The patient journey and when to consider a cochlear implant
As hearing decline is usually a slow process, the patient journey to cochlear implanting spans several decades (Figure 7). Initially, modifying listening environments or simply increasing the volume of phones, TV and other assistive listening device may compensate for mild hearing loss. Further progression of hearing loss impacts on the patient's family and work associates, prompting testing and the use of hearing aids. This might be all that is needed if the hearing loss stabilises; however, further decline in hearing will render the hearing aids ineffective, particularly when there is background noise or with higher frequency sounds such as children’s voices. Difficulty with phone usage follows.
When a patient's hearing loss is severe-to-profound, the efficacy of hearing aids fails, phone usage is severely limited and, unless lip-reading skills are developed and maintained, general day-to-day aural communication becomes difficult. A cochlear implant should be considered at this point.
Many adult patients have had severe hearing loss for at least 10 years before receiving a cochlear implant. The opportunity cost of hearing disability, effect on cognition and impact on socialising is measurable. It is also notable that only one in 10 adult patients with hearing loss severe enough to qualify for a cochlear implant presents for assessment. The barriers to assessment are multiple, and measures to address these are being developed. The GP has an important role in recognising suitable candidates and prompting a referral to an ENT surgeon with an interest in cochlear implantation.
Indications for cochlear implantation
The fundamental indication for cochlear implantation is bilateral severe-to-profound hearing loss for which well-adjusted hearing aids have given little or no benefit. Establishing these criteria requires a detailed and rigorous assessment of aidable residual hearing. Specially designed tests of speech perception presented to each aided ear in isolation and both ears together, under a variety of controlled quiet and noisy conditions, provide quantification of residual hearing capacity. This preimplantation data can help predict the hearing outcomes after implantation.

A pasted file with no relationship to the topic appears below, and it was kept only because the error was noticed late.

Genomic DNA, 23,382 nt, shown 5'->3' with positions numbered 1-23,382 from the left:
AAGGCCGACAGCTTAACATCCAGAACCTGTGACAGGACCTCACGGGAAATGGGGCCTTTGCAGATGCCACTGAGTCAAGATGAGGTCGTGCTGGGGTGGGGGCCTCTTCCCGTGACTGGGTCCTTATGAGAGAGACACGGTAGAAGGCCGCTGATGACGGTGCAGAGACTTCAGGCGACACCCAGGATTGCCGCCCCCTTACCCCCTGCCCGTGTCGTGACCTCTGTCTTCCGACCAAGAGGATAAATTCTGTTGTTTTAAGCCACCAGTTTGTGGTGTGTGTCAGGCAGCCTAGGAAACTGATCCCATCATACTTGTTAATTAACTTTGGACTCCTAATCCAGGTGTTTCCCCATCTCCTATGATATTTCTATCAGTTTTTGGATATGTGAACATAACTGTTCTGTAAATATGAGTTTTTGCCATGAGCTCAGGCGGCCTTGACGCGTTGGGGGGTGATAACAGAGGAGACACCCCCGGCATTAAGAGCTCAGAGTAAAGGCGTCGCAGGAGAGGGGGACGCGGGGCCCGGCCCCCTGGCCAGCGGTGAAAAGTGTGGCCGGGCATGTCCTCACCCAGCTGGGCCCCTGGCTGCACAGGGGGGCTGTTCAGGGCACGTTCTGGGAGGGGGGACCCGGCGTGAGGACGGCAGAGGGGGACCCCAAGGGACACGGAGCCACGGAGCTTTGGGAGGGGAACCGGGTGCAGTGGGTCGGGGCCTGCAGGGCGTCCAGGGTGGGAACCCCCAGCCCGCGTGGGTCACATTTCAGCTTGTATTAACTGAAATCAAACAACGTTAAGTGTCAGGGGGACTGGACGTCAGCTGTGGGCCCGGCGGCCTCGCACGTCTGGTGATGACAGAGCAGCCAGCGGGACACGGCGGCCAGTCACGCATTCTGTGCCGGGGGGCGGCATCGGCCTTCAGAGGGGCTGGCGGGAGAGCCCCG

All patients are carefully evaluated with CT and MRI to demonstrate normal cochlear anatomy and identify any factors that may preclude accurate placement of the stimulation electrodes before undergoing cochlear implantation. Potential sources of infection should also be evaluated. Any health factors that might interfere with the anaesthesia or surgery should be identified and managed beforehand. Prospective candidates for cochlear implantation should be well motivated and supported. They need to understand the commitment required for rehabilitation and auditory training once the implant is placed. Advanced age is rarely a limiting factor for cochlear implantation.